Tuesday night's feisty presidential debate covered largely familiar ground, as Barack Obama and Mitt Romney traded jabs over hot-button issues such as immigration, tax plans, and foreign policy. The discourse became more pointed toward the end, however, when moderator Candy Crowley confronted both candidates about the outsourcing of tech manufacturing jobs.

"iPad, the Macs, the iPhones, they are all manufactured in China," Crowley said, citing low labor costs as a primary driver. "How do you convince a great American company to bring that manufacturing back here?" Romney, taking the floor first, responded with the following:

"The answer is very straightforward. We can compete with anyone in the world as long as the playing field is level. China's been cheating over the years. One, by holding down the value of their currency. Two, by stealing our intellectual property, our designs, our patents, our technology — there's even an Apple store in China that's a counterfeit Apple Store, selling counterfeit goods. They hack into our computers. We will have to have people play on a fair basis, that's number one. Number two, we have to make America the most attractive place for entrepreneurs, for people who want to expand their business. That's what brings jobs in.

Obama, in rebuttal, was surprisingly blunt, effectively dismissing the premise altogether:

"Candy, there are some jobs that are not going to come back," he said. "Because they are low wage, low skill jobs. I want high wage, high skill jobs. That's why we have to emphasize manufacturing. That's why we have to invest in advanced manufacturing. That's why we've got to make sure that we've got the best science and research in the world."

Turning the issue into a springboard, the president then made his case for greater government involvement, arguing that investments in research and science are critical to creating "the next Apple" here in the US. "If we're not training engineers to make sure that they are equipped here in this country, then companies won't come here," Obama explained. "Those investments are what's going to help to make sure that we continue to lead this world economy, not just next year, but 10 years from now, 50 years from now, 100 years from now."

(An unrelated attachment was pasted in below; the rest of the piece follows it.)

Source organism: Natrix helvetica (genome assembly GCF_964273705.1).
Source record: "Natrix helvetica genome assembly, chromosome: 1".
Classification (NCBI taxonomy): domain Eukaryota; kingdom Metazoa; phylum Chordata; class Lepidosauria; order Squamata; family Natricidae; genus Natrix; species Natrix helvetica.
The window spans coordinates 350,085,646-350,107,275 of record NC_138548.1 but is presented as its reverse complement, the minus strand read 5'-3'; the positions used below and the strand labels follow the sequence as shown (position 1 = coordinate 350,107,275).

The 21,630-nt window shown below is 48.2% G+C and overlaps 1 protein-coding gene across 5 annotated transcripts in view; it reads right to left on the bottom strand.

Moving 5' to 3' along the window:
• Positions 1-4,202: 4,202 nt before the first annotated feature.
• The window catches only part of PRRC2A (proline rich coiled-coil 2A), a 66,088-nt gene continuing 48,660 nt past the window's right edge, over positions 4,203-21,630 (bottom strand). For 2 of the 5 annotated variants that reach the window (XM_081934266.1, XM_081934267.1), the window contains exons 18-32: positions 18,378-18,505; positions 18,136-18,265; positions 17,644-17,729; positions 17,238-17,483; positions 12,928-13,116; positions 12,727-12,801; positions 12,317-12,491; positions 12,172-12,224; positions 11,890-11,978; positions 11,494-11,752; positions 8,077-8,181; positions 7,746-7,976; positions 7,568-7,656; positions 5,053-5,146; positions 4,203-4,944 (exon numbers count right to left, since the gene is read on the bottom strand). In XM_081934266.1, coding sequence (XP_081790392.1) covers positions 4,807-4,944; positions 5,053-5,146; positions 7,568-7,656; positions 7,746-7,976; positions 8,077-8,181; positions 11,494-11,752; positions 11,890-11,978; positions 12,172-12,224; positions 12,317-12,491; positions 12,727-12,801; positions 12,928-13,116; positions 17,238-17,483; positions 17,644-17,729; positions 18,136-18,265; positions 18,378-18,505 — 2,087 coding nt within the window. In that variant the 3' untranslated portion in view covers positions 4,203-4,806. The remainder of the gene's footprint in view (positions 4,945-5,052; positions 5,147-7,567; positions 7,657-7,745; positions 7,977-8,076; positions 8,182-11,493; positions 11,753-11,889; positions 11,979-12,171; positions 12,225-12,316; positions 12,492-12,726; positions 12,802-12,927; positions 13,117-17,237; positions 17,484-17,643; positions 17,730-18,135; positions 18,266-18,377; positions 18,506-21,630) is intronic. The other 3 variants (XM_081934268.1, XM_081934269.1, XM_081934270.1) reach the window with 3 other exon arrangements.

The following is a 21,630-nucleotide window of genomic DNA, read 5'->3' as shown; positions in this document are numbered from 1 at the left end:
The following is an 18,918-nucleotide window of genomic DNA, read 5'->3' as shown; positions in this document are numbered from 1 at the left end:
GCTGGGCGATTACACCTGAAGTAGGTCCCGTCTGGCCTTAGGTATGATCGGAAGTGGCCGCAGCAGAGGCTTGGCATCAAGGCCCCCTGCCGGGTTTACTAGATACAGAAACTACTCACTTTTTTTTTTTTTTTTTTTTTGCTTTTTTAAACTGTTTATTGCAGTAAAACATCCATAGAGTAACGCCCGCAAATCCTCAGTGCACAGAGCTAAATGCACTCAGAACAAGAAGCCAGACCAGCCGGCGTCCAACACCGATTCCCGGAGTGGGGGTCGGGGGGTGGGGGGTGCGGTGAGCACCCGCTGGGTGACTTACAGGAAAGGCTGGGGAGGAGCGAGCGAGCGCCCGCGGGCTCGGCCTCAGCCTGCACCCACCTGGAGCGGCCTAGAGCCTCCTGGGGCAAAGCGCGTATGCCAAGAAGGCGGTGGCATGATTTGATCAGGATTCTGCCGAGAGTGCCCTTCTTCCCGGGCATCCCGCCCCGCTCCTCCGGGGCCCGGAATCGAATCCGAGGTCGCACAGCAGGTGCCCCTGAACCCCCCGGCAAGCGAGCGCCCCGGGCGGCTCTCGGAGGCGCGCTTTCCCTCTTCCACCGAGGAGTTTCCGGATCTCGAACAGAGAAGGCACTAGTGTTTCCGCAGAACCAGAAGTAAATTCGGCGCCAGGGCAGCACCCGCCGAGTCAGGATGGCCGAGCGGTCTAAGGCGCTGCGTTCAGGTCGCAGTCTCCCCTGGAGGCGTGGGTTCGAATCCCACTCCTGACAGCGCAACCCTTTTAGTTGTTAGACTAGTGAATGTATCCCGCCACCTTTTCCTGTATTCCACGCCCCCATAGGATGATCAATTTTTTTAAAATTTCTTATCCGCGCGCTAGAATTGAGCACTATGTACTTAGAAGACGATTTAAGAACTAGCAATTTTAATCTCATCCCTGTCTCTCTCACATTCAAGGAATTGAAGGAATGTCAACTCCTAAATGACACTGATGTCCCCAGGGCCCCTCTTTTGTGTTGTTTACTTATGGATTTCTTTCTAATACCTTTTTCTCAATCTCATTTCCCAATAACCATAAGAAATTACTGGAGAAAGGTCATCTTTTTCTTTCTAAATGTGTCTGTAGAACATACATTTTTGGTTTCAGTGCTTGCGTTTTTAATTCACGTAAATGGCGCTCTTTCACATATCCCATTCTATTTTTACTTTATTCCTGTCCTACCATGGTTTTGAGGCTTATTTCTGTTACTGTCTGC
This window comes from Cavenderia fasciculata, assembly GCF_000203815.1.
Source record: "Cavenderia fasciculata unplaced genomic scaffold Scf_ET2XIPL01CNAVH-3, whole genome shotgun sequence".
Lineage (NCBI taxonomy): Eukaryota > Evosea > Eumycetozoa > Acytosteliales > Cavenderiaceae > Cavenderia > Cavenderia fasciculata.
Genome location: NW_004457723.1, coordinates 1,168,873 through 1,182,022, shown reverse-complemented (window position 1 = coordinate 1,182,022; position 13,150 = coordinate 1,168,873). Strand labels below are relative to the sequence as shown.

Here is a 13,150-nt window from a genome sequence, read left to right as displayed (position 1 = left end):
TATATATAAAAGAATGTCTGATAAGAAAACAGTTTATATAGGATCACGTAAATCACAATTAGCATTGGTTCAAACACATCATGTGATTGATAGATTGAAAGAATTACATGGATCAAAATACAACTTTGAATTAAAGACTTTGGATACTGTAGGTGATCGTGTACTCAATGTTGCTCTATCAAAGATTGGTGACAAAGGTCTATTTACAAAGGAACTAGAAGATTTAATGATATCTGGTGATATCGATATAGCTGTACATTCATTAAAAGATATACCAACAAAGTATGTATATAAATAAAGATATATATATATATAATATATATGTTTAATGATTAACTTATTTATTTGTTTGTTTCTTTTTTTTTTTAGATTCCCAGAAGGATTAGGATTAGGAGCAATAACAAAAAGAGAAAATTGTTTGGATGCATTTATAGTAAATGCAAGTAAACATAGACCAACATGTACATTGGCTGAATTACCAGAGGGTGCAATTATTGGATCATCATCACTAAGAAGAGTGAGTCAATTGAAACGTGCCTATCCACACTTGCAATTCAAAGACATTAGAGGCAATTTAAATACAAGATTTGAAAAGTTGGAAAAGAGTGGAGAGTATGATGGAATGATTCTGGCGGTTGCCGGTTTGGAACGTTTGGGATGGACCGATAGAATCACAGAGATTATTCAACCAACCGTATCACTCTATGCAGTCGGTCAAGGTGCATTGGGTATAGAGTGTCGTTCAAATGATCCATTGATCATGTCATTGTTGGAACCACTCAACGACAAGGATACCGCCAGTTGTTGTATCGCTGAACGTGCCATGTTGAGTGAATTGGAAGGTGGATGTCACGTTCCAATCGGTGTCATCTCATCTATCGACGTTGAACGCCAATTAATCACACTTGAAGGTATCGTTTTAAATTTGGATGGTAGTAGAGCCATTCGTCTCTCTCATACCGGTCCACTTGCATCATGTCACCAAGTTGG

For Romney, the solution begins with China. For Obama, it begins at home.

Within the larger context of Tuesday's political opera, this exchange was nothing more than a cadenza — a brief and hurried flourish squeezed into the corner of a TV programming block that precluded either candidate from delving into great detail. But it did expose a telling divergence in philosophy. For Romney, the solution begins with China. For Obama, it begins at home.

Romney's argument certainly didn't offer much in the way of specifics. In fact, it didn't really answer the question. Rather than offer a diagnosis, the Republican challenger instead chose to focus on the symptoms — piracy and, curiously, cyberattacks — while making only a thin reference to making America "attractive for entrepreneurs." Implicit to his answer, however, was the belief that the US truly can bring tech manufacturing jobs back home, once it "levels the playing field."

It's certainly not outrageous to assume that an American tech firm would bring manufacturing back to the States; Google tried to do just that with the Nexus Q before ultimately aborting the project. In response, though, Obama painted Romney's approach as almost archaic. Echoing what Steve Jobs reportedly told him last February, Obama argued that it's too late to turn the economic tide, and called upon the US to look inward at its own industries and infrastructure, rather than point its finger at China. On Tuesday night, the president asked Americans to accept what he sees as a hard reality, and to invest in a drastically different future.